No need for England to panic over World Cup injuries, says Morgan

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Eoin Morgan said there was no reason for England to panic despite injuries that forced him and Jason Roy off the field during the World Cup match against the West Indies on Friday.

Morgan was forced to stand up in his post-match press conference because of a back spasm after his side beat West Indies by eight wickets in Southampton to record their third win in four matches.

Earlier, both he and Roy had to leave the pitch during the West Indies innings after suffering injuries.

Morgan suffered a back spasm and Roy had tightness in his left hamstring. Neither batted in England’s reply.

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“I think when any two players go down it is a little bit of a worry,” said Morgan. “I don’t think — we are not at panic stations or anything yet.

“We will just see how we get on in the next 48 hours and go from there.”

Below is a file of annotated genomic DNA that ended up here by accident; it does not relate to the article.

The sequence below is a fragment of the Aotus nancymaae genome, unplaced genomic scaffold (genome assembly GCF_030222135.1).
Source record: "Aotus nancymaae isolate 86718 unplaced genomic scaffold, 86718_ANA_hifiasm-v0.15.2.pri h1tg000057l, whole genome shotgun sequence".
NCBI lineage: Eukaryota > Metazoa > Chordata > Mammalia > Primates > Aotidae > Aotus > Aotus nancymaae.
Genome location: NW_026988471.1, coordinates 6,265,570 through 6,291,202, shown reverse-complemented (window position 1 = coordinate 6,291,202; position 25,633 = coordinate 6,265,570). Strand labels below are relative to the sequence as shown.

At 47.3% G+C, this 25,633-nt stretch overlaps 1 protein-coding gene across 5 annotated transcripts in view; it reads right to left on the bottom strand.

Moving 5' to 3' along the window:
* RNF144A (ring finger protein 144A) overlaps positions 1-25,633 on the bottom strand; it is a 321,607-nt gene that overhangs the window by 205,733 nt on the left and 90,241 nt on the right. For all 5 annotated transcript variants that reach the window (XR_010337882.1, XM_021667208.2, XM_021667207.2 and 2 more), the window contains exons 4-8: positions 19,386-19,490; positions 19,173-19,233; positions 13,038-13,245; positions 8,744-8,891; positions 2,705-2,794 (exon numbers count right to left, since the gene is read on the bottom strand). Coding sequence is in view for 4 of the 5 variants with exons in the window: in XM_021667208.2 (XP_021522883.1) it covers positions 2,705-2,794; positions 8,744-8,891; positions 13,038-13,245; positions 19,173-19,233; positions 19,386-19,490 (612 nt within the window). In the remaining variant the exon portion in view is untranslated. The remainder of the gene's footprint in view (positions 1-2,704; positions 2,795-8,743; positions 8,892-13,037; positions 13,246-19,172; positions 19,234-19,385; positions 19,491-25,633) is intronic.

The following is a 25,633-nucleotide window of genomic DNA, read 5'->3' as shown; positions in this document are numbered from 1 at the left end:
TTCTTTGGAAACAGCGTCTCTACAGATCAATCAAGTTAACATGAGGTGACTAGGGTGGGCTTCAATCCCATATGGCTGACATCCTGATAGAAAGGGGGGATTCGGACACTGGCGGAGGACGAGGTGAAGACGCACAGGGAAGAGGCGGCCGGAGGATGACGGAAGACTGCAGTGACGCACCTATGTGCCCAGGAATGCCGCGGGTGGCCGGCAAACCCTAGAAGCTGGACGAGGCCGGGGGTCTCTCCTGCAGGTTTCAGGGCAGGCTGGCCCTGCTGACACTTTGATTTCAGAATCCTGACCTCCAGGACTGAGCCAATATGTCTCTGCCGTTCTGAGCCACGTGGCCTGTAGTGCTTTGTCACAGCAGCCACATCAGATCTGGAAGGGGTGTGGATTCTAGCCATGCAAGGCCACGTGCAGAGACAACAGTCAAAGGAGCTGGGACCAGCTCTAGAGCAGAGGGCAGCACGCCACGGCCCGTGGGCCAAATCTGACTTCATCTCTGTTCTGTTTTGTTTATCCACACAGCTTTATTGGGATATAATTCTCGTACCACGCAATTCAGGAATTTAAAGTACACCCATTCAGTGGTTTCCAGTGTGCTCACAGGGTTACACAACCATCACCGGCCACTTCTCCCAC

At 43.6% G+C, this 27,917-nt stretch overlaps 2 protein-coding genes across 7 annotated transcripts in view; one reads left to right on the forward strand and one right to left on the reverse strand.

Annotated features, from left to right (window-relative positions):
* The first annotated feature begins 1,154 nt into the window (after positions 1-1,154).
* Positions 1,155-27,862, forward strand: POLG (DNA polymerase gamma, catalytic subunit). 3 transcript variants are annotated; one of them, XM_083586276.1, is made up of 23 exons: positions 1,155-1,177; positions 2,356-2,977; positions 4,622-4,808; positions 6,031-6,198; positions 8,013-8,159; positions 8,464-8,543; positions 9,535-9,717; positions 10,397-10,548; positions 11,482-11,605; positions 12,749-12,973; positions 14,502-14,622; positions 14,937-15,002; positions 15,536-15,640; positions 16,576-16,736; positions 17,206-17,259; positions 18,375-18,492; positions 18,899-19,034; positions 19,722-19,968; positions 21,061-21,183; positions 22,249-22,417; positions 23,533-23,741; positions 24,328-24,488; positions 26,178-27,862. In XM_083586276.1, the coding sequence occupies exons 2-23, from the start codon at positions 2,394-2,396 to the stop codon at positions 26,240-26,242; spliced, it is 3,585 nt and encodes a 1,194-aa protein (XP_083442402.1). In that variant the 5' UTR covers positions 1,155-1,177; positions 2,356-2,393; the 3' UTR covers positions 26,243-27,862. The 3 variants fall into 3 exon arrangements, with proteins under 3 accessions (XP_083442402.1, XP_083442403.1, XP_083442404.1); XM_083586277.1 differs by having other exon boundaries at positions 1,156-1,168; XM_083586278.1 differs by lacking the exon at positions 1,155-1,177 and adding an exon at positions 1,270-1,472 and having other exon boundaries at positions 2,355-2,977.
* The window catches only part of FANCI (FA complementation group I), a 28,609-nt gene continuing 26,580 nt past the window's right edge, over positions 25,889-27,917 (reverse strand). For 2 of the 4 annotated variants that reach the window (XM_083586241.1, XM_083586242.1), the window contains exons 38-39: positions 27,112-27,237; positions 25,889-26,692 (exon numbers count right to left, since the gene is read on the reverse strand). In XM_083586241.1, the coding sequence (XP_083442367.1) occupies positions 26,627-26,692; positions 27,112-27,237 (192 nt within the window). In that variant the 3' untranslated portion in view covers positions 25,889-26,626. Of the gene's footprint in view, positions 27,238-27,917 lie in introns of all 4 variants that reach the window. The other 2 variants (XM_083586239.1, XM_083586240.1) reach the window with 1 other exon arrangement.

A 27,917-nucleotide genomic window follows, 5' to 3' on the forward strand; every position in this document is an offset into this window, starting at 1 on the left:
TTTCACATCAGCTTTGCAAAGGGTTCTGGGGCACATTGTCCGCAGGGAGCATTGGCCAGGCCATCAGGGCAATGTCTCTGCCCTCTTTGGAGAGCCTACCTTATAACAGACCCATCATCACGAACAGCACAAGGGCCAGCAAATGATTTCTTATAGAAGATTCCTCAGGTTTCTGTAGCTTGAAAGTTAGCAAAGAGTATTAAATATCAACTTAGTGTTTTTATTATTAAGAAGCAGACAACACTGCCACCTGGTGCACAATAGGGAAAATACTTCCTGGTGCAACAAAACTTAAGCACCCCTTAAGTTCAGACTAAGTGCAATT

Morgan said he was forced to stand because he was in pain.

“Yeah, it’s sore. I’ve had back spasms before,” he said. “We think it is another back spasm.

“It normally takes a few days to settle down. It’s unclear. We’ll know more in the next 24 hours, see how I pull up tomorrow.”

Morgan was also unclear on the extent of the injury to Roy, who scored 153 in England’s win against Bangladesh last week.

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“I don’t know how he will pull up tomorrow,” he said. “He had a tight hamstring so he will go for a scan tomorrow and probably it will take 48 hours before we have the results and stuff.”

The skipper said it was too soon to say whether he would be fit to face Afghanistan in England’s next match at Old Trafford on Tuesday.

“I don’t know. Like everybody, we will have to see how it pulls up, particularly probably with myself and Jason, maybe a couple of the bowlers, and do a risk assessment and see how risky it is going into that game, bearing in mind we have two games in quite a short space,” he said.

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He said he was “exceptionally pleased” with how century-maker Joe Root filled in for Roy at the top of the order and hailed his pace attack, who dismissed the West Indies for just 212.

“Strength in depth is something that we have worked on in order to plan for situations like this,” he said.

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